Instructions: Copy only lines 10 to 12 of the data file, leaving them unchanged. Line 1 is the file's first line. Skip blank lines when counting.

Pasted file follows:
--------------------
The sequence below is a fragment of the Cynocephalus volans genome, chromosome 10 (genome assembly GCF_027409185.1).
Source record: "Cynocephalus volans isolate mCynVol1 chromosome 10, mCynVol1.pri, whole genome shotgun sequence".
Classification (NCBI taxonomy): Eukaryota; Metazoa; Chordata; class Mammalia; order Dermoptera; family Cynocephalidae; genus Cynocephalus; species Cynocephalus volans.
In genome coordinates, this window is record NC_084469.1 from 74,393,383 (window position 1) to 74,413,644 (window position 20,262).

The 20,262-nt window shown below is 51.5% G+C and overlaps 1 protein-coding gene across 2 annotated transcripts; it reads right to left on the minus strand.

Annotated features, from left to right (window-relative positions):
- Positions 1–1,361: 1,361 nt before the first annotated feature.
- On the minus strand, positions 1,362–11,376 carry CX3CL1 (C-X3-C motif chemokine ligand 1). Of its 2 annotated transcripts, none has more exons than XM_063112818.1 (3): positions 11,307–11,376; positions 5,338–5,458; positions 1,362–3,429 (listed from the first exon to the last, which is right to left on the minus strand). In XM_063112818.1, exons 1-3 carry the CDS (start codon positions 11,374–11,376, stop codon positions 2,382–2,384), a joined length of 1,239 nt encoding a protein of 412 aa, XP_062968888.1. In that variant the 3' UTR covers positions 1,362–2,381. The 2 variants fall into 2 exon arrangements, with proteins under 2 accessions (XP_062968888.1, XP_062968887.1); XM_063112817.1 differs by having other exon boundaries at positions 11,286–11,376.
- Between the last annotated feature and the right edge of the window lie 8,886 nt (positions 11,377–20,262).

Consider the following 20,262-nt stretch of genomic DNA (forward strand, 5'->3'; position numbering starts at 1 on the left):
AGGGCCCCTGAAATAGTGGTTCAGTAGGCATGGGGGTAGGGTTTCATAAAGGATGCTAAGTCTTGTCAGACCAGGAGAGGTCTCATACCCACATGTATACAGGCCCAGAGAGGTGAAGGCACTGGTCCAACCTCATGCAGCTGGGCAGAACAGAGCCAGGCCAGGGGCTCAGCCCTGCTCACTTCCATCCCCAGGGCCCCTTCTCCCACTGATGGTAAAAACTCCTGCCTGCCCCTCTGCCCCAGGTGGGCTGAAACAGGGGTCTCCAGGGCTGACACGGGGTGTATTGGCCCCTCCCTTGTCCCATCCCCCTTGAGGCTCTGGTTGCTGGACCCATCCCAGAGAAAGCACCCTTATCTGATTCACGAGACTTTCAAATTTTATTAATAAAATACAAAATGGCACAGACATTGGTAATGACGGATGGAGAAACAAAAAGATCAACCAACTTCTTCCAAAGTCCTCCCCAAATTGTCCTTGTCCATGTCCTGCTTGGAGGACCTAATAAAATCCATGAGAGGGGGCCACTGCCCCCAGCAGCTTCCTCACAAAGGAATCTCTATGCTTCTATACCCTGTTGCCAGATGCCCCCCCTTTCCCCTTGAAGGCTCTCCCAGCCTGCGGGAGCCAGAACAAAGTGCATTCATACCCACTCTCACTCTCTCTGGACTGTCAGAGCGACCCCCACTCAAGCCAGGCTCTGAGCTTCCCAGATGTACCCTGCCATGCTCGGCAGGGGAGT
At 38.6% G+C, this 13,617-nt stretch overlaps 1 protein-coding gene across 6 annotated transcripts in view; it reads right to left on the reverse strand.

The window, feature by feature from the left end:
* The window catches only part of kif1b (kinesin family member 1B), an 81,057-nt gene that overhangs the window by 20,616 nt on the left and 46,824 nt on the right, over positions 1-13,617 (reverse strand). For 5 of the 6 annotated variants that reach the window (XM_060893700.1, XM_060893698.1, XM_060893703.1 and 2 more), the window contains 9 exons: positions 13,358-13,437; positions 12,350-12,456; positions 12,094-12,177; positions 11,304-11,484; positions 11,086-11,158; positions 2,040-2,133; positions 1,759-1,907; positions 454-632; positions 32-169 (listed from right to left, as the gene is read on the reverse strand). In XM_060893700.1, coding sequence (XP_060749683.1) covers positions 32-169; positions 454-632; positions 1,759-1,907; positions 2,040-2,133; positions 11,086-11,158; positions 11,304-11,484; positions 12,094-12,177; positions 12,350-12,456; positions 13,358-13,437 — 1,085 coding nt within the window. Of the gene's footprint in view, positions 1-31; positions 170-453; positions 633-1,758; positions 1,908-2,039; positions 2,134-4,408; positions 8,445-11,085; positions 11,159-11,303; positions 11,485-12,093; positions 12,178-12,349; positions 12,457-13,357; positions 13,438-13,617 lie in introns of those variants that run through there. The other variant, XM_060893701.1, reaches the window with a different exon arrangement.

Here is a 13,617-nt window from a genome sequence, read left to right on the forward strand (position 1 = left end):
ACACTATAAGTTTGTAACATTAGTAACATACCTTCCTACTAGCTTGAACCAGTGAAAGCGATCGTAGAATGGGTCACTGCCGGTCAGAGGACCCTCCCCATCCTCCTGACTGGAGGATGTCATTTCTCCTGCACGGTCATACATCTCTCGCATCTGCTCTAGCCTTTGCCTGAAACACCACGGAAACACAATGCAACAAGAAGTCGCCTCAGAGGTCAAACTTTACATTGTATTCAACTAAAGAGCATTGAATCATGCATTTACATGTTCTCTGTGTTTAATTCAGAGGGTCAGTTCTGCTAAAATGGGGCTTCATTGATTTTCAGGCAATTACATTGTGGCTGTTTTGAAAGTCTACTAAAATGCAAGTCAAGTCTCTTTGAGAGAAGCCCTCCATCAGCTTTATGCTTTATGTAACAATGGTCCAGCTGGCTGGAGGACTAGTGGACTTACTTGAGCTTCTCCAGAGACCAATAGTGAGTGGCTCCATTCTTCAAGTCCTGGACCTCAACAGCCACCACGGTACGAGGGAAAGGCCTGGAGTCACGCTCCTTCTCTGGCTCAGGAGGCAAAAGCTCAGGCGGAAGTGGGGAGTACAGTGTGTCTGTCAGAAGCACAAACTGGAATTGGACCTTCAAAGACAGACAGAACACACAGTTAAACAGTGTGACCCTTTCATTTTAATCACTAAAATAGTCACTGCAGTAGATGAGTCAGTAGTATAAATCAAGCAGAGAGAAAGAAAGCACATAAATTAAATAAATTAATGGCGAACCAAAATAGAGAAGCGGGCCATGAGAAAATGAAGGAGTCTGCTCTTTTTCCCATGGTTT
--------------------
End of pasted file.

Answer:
Consider the following 20,262-nt stretch of genomic DNA (forward strand, 5'->3'; position numbering starts at 1 on the left):
AGGGCCCCTGAAATAGTGGTTCAGTAGGCATGGGGGTAGGGTTTCATAAAGGATGCTAAGTCTTGTCAGACCAGGAGAGGTCTCATACCCACATGTATACAGGCCCAGAGAGGTGAAGGCACTGGTCCAACCTCATGCAGCTGGGCAGAACAGAGCCAGGCCAGGGGCTCAGCCCTGCTCACTTCCATCCCCAGGGCCCCTTCTCCCACTGATGGTAAAAACTCCTGCCTGCCCCTCTGCCCCAGGTGGGCTGAAACAGGGGTCTCCAGGGCTGACACGGGGTGTATTGGCCCCTCCCTTGTCCCATCCCCCTTGAGGCTCTGGTTGCTGGACCCATCCCAGAGAAAGCACCCTTATCTGATTCACGAGACTTTCAAATTTTATTAATAAAATACAAAATGGCACAGACATTGGTAATGACGGATGGAGAAACAAAAAGATCAACCAACTTCTTCCAAAGTCCTCCCCAAATTGTCCTTGTCCATGTCCTGCTTGGAGGACCTAATAAAATCCATGAGAGGGGGCCACTGCCCCCAGCAGCTTCCTCACAAAGGAATCTCTATGCTTCTATACCCTGTTGCCAGATGCCCCCCCTTTCCCCTTGAAGGCTCTCCCAGCCTGCGGGAGCCAGAACAAAGTGCATTCATACCCACTCTCACTCTCTCTGGACTGTCAGAGCGACCCCCACTCAAGCCAGGCTCTGAGCTTCCCAGATGTACCCTGCCATGCTCGGCAGGGGAGT
At 38.6% G+C, this 13,617-nt stretch overlaps 1 protein-coding gene across 6 annotated transcripts in view; it reads right to left on the reverse strand.